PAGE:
Dissociative identity disorder, also called multiple personality disorder, may be a very rare disorder, but by no means is it one that should be overlooked. It has a history of being doubted and it took several decades before the medical community accepted it as a real psychiatric condition worth taking seriously. The symptoms include extreme dissociation, and as the name implies, the development of multiple personalities within the mind of the sufferer. Since it is relatively new as a accepted disorder there is less research and data on this disorder compared to other psychiatric disorders. This disorder is as mysterious as it is interesting, surrounded by myths and mistruths, contributed in part by false and exaggerated portrayals for entertainment purposes. This paper will discuss the details of the disease. It will also discuss the incidence and prevalence of the disorder on a national and state level, and the role of the nurse in creating solutions for this particular health care problem.
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Dissociative disorder is a complicated disease. By many psychiatrist it wasn’t accepted as a real disorder until the last few years. There has been many studies done in an effort to determine if it was a disorder of imagination or a real disorder. One controlled MRI perfusion study compared neural activity for individuals with DID and non-DID simulating controls suggest that the resting-state features of the personality in DID are not due to imagination. This study is one of many pieces of evidence that dissociative identity disorder is a real disease.
DID means the person has two or more distinct personalities, these are called alters. The alters have the ability to take control of the mind and body and make decisions for the person. It is not uncommon for the person to black out during these times when they not in control and have no memory of the actions they performed while under the control of the “alter”. For the most part, dissociative disorder is associated with severe childhood trauma or neglect, though there have been cases where no trauma was found. DID is a coping strategy the brain uses to deal with the circumstances the person has been put into. The alter will be developed due to a specific traumatic situation and the alter will help the person through it. In addition, it has been observed that the alter can become stronger overtime with more exposure to the circumstance in which the alter is able to help. Multiple personality disorder affects about .01-2% of the American population. Though multiple personality itself is very rare, there are other less severe forms of dissociative disorders that are more common, effecting up to 20% of the American population according to studies. (DID)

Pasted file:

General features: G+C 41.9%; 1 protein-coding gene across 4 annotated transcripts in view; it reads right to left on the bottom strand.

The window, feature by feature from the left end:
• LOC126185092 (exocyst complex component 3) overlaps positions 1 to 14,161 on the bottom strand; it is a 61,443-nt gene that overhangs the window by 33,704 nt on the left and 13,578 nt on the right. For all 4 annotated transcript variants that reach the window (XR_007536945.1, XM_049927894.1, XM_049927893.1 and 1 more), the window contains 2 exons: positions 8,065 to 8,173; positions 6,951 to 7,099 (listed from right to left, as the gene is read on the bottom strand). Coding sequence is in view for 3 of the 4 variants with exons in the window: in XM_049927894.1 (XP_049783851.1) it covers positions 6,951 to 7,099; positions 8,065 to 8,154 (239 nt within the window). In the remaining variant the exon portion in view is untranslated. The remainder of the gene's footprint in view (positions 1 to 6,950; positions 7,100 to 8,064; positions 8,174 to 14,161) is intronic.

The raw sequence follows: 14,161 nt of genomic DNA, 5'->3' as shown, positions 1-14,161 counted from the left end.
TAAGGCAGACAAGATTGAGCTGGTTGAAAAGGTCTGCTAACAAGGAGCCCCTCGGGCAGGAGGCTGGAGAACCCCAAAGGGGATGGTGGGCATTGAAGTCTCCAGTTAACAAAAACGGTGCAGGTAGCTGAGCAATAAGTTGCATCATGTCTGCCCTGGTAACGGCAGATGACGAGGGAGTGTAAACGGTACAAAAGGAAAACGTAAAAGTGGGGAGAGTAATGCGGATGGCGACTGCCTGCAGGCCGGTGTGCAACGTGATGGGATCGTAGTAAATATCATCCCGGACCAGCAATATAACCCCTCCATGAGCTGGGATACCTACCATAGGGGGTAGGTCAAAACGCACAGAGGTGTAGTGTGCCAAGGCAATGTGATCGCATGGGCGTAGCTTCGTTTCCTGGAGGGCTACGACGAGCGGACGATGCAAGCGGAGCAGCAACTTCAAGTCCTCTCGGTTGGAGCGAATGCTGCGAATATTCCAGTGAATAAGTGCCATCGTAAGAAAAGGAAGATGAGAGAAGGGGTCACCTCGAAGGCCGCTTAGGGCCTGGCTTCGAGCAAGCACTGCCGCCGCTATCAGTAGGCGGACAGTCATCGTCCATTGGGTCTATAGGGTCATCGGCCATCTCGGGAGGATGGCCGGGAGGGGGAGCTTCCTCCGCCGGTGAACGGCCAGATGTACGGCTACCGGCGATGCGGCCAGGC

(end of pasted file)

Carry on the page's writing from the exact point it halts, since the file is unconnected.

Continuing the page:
How are nurses able to help with this seemingly complicated disorder? For the most part, nursing textbook information and tips are limited on the topic of DID. Of course, there is a lot of work done between the psychiatrist and the patient, but what can the nurse do? The most important aspect of rehabilitating a person with DID is consistency within the therapeutic milieu. Not only does the therapist need to be very consistent, but the nurse can be consistent. The nurse needs to pay attention to things like coming to the room when they said they would be there, and taking part in creating a kind, caring, predictable environment, and one that focuses on reward rather than punishment. There are a few things to be noted when caring for a patient with DID. Sometimes, an alter will try to manipulate you or trick you because it doesn’t believe the host needs treatment. They may even be violent, or threaten suicide. Risk of suicide is always first priority whether that be others on the unit or the patient themselves. By thinking about how the disorder works and the ability of the alters to take control of the person, even during treatment, nurses and staff will be able to stay therapeutic in their interactions with the dissociative patient. (Stafford)
DID is a complicated, misunderstood disorder in which the brain splits in to multiple personalities as a form of coping in the face of severe trauma. The incidence and prevalence is relatively low, when in comparison to other psychiatric disorders. Sufferers of this disease deserve and need to be treated with compassion, and consistency. The goal of treatment is to increase the level of trust. Even small successes contribute to the rehabilitation of the patient.